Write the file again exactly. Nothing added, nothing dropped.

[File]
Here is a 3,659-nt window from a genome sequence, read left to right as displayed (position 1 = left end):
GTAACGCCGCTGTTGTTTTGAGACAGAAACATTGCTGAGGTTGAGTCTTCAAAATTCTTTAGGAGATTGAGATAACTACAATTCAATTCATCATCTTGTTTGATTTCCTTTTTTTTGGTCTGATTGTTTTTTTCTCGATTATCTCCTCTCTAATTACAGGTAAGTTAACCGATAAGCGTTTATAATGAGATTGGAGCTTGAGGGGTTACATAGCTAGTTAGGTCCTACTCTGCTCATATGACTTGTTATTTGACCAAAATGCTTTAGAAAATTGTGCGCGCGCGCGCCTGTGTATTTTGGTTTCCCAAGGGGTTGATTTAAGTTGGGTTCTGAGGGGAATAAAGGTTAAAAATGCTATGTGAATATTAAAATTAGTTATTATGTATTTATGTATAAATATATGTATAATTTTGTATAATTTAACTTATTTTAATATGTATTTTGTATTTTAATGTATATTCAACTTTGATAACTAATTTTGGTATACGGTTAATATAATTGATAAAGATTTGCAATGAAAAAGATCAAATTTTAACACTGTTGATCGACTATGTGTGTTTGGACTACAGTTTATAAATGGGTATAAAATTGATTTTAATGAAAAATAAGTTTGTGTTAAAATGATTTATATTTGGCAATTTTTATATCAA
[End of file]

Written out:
Here is a 3,659-nt window from a genome sequence, read left to right as displayed (position 1 = left end):
GTAACGCCGCTGTTGTTTTGAGACAGAAACATTGCTGAGGTTGAGTCTTCAAAATTCTTTAGGAGATTGAGATAACTACAATTCAATTCATCATCTTGTTTGATTTCCTTTTTTTTGGTCTGATTGTTTTTTTCTCGATTATCTCCTCTCTAATTACAGGTAAGTTAACCGATAAGCGTTTATAATGAGATTGGAGCTTGAGGGGTTACATAGCTAGTTAGGTCCTACTCTGCTCATATGACTTGTTATTTGACCAAAATGCTTTAGAAAATTGTGCGCGCGCGCGCCTGTGTATTTTGGTTTCCCAAGGGGTTGATTTAAGTTGGGTTCTGAGGGGAATAAAGGTTAAAAATGCTATGTGAATATTAAAATTAGTTATTATGTATTTATGTATAAATATATGTATAATTTTGTATAATTTAACTTATTTTAATATGTATTTTGTATTTTAATGTATATTCAACTTTGATAACTAATTTTGGTATACGGTTAATATAATTGATAAAGATTTGCAATGAAAAAGATCAAATTTTAACACTGTTGATCGACTATGTGTGTTTGGACTACAGTTTATAAATGGGTATAAAATTGATTTTAATGAAAAATAAGTTTGTGTTAAAATGATTTATATTTGGCAATTTTTATATCAA